September 30, 2008
September 29, 2008
September 28, 2008
A first advantage is that the coachee notices that the coach is very attentive which helps to make him feel taken seriously. A second advantage is that the coachee notices that the coach understands and accepts what he has brought forward. This gives the coachee a feeling of security and trust. A third advantage is that language matching helps the conversation to proceed fluently. This is because the coachee does not have to correct the coach and no time is lost on discussing the precise definitions of terms. Steve de Shazer was very skillful in matching his language with that of his clients. Often, in his questions, he used several words taken from the last sentence of the client.
September 26, 2008
First-year college students might be helped by an intervention that encouraged them to attribute any academic problems they were having to temporary factors. One way of accomplishing this, Wilson and Linville reasoned, would be to convey the simple message that many beginning college students experience academic difficulties, but that these difficulties tend to improve after the first year. The effects of this simple intervention were dramatic. Compared with the control condition, students in the treatment condition improved their grades in the following year and were more likely to remain in college.
I am sure there is much more research that confirms elements of the solution-focused approach. I quite like this 'elementary' approach of researching solution-focused interventions. If we only rely on a more 'moleculary' approach, in which we only compare effects of sets of interventions combined, we miss the opportunity to learn on a more detailed level.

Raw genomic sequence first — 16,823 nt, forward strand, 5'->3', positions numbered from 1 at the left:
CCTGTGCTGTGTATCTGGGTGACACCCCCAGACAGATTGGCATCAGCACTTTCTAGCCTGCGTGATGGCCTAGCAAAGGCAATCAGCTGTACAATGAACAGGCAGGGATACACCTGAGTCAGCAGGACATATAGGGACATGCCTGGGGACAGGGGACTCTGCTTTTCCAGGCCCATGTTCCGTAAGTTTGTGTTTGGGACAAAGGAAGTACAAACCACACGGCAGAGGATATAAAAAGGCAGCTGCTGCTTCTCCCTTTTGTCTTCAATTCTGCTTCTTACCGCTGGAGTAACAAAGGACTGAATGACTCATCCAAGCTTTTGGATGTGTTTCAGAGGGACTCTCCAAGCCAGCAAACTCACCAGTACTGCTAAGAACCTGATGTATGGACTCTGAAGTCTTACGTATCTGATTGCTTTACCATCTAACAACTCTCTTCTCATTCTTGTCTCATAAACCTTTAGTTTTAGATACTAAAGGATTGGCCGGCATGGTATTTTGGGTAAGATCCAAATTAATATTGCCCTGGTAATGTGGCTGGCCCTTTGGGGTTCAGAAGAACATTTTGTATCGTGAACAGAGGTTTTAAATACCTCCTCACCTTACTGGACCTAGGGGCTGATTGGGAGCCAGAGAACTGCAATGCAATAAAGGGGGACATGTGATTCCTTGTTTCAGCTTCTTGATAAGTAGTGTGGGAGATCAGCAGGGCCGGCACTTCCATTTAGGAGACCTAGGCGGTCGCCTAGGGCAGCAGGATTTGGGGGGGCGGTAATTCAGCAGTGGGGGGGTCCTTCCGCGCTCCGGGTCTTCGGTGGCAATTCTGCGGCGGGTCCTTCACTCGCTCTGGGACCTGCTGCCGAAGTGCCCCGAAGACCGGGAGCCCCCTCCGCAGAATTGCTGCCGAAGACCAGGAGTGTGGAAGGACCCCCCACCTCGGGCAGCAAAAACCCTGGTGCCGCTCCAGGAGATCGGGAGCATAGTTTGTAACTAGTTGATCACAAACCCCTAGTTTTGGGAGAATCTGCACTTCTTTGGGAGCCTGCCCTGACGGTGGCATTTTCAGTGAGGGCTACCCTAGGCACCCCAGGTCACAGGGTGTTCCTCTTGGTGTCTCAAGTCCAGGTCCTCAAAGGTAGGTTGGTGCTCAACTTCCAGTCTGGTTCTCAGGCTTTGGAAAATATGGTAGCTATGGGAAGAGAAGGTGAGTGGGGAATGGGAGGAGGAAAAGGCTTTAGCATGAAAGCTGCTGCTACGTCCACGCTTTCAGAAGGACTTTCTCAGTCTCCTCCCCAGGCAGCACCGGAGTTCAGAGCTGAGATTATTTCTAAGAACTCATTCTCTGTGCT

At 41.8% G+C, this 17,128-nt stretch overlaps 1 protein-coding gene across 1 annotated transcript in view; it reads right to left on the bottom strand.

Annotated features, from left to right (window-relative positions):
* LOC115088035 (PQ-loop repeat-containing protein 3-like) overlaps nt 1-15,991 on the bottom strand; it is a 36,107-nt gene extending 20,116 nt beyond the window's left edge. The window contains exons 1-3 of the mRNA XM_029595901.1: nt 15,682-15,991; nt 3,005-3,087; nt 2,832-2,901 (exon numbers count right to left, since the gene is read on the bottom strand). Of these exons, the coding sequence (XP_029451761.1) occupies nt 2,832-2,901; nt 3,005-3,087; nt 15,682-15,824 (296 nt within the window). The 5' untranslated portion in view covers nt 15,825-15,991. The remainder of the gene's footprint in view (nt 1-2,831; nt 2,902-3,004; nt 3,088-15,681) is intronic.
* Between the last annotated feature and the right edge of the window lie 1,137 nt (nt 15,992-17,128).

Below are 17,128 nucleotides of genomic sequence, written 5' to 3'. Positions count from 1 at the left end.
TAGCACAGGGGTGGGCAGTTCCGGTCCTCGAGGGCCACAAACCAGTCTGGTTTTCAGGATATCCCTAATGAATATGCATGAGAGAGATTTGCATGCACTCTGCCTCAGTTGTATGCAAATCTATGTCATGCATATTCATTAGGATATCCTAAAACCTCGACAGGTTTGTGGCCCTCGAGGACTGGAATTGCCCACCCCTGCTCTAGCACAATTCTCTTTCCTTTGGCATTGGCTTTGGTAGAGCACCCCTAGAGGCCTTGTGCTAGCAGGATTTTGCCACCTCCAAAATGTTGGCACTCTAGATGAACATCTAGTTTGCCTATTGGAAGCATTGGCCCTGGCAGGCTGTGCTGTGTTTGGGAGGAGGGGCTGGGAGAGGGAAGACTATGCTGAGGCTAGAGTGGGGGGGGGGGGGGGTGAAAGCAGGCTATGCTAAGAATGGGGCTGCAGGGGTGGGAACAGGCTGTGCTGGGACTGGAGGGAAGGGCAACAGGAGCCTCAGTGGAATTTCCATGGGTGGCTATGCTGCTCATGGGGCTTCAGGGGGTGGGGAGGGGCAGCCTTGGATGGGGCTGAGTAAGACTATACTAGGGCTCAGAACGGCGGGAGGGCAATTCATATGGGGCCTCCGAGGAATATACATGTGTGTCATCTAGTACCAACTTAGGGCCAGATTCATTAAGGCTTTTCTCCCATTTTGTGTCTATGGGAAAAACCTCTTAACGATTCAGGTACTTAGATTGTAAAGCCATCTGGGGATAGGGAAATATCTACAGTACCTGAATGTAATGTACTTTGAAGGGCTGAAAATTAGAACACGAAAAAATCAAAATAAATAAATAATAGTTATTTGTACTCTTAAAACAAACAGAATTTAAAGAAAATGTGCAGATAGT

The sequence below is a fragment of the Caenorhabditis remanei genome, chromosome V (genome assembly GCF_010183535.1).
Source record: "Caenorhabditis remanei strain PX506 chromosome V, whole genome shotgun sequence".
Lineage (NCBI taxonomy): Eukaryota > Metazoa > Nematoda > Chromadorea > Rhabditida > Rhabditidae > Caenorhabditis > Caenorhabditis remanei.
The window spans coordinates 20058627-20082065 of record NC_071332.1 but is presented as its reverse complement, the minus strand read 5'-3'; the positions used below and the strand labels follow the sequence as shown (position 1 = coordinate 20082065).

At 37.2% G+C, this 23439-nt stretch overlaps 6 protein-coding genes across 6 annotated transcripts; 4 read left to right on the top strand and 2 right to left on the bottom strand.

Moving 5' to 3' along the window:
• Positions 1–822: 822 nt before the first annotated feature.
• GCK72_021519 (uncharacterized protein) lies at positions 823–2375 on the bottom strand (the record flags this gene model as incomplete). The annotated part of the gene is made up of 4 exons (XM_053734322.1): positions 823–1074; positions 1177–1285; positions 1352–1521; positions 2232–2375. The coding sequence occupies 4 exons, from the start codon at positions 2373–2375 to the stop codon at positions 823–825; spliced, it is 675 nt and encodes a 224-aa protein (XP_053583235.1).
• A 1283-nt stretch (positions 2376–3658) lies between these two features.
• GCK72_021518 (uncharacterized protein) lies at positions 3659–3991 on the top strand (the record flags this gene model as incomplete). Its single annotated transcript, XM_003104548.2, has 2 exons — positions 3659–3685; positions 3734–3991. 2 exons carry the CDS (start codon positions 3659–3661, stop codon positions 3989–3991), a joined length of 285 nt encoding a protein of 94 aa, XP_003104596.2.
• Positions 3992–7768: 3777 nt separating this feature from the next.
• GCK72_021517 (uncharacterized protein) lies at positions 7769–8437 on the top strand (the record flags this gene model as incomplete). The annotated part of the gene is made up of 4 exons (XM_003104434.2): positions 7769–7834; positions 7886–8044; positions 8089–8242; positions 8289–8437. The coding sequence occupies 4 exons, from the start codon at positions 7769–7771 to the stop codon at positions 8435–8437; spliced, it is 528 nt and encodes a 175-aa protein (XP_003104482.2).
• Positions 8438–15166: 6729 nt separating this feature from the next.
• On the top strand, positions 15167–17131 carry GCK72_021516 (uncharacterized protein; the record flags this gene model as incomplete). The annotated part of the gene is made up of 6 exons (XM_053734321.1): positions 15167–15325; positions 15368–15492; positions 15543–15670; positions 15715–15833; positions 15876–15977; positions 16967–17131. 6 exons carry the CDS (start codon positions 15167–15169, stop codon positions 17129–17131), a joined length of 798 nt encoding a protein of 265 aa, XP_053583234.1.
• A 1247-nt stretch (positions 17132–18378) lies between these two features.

September 25, 2008
September 23, 2008
"Never did success come through a head-on attack against the regulations and network effects that constituted the power of the status quo."
"You seldom talk anybody out of a position by arguing directly with their premises and inferences."
"I made the mistake of talking too much about what we were doing. That way it got too much attention. We should have just continued without talking much about it."
September 21, 2008
September 17, 2008
September 16, 2008
September 15, 2008
- If so, is the no-blame / support group approach to bullying "solution focussed", considering that it is widely held not to work? See this link: The comments from Prof. Dan Olweus are the ones with the most weight.
I contacted Sue and she was glad with the opportunity to clarify this. In brief: The no blame and Sue Young's support group approach are two rather different approaches with different interventions and different effects on children. Here are Sue's answers: